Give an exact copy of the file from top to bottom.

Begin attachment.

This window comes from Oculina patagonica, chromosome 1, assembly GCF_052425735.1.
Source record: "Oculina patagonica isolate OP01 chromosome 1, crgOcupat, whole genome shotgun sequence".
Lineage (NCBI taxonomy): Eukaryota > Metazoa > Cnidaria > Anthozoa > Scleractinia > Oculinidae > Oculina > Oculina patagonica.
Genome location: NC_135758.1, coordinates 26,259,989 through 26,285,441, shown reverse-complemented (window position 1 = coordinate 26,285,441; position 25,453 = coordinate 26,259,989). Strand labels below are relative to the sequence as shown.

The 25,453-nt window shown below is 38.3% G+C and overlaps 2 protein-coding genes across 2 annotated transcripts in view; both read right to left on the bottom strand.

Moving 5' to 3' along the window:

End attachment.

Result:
This window comes from Oculina patagonica, chromosome 1, assembly GCF_052425735.1.
Source record: "Oculina patagonica isolate OP01 chromosome 1, crgOcupat, whole genome shotgun sequence".
Lineage (NCBI taxonomy): Eukaryota > Metazoa > Cnidaria > Anthozoa > Scleractinia > Oculinidae > Oculina > Oculina patagonica.
Genome location: NC_135758.1, coordinates 26,259,989 through 26,285,441, shown reverse-complemented (window position 1 = coordinate 26,285,441; position 25,453 = coordinate 26,259,989). Strand labels below are relative to the sequence as shown.

The 25,453-nt window shown below is 38.3% G+C and overlaps 2 protein-coding genes across 2 annotated transcripts in view; both read right to left on the bottom strand.

Moving 5' to 3' along the window: